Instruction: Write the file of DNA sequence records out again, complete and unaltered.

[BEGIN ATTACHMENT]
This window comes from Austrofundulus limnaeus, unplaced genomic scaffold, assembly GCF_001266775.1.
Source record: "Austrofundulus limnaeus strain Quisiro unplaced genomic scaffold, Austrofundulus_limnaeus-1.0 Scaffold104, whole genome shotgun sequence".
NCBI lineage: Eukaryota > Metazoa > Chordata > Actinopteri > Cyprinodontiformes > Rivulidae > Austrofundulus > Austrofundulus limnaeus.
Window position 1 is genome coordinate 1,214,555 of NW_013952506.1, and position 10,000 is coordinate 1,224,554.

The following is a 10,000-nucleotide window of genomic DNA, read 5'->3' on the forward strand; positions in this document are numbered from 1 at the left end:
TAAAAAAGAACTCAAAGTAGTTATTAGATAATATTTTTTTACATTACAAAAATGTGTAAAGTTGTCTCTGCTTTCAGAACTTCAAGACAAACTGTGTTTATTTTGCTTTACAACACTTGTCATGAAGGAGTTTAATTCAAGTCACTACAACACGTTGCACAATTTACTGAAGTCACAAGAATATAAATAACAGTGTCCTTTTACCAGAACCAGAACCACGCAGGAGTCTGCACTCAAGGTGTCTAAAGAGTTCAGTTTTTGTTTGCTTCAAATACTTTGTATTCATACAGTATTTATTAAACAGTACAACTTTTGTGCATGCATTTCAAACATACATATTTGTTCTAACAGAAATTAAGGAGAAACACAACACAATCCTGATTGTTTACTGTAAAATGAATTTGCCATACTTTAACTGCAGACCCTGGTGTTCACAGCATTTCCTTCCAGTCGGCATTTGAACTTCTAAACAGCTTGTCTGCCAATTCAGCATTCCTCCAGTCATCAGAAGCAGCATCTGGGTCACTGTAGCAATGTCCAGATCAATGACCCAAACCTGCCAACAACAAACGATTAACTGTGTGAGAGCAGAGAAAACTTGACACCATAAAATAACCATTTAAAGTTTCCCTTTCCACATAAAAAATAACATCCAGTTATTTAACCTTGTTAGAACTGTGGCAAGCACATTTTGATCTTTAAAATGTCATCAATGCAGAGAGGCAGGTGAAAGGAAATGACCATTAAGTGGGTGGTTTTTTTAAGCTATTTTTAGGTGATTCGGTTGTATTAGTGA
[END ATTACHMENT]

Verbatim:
This window comes from Austrofundulus limnaeus, unplaced genomic scaffold, assembly GCF_001266775.1.
Source record: "Austrofundulus limnaeus strain Quisiro unplaced genomic scaffold, Austrofundulus_limnaeus-1.0 Scaffold104, whole genome shotgun sequence".
NCBI lineage: Eukaryota > Metazoa > Chordata > Actinopteri > Cyprinodontiformes > Rivulidae > Austrofundulus > Austrofundulus limnaeus.
Window position 1 is genome coordinate 1,214,555 of NW_013952506.1, and position 10,000 is coordinate 1,224,554.

The following is a 10,000-nucleotide window of genomic DNA, read 5'->3' on the forward strand; positions in this document are numbered from 1 at the left end:
TAAAAAAGAACTCAAAGTAGTTATTAGATAATATTTTTTTACATTACAAAAATGTGTAAAGTTGTCTCTGCTTTCAGAACTTCAAGACAAACTGTGTTTATTTTGCTTTACAACACTTGTCATGAAGGAGTTTAATTCAAGTCACTACAACACGTTGCACAATTTACTGAAGTCACAAGAATATAAATAACAGTGTCCTTTTACCAGAACCAGAACCACGCAGGAGTCTGCACTCAAGGTGTCTAAAGAGTTCAGTTTTTGTTTGCTTCAAATACTTTGTATTCATACAGTATTTATTAAACAGTACAACTTTTGTGCATGCATTTCAAACATACATATTTGTTCTAACAGAAATTAAGGAGAAACACAACACAATCCTGATTGTTTACTGTAAAATGAATTTGCCATACTTTAACTGCAGACCCTGGTGTTCACAGCATTTCCTTCCAGTCGGCATTTGAACTTCTAAACAGCTTGTCTGCCAATTCAGCATTCCTCCAGTCATCAGAAGCAGCATCTGGGTCACTGTAGCAATGTCCAGATCAATGACCCAAACCTGCCAACAACAAACGATTAACTGTGTGAGAGCAGAGAAAACTTGACACCATAAAATAACCATTTAAAGTTTCCCTTTCCACATAAAAAATAACATCCAGTTATTTAACCTTGTTAGAACTGTGGCAAGCACATTTTGATCTTTAAAATGTCATCAATGCAGAGAGGCAGGTGAAAGGAAATGACCATTAAGTGGGTGGTTTTTTTAAGCTATTTTTAGGTGATTCGGTTGTATTAGTGA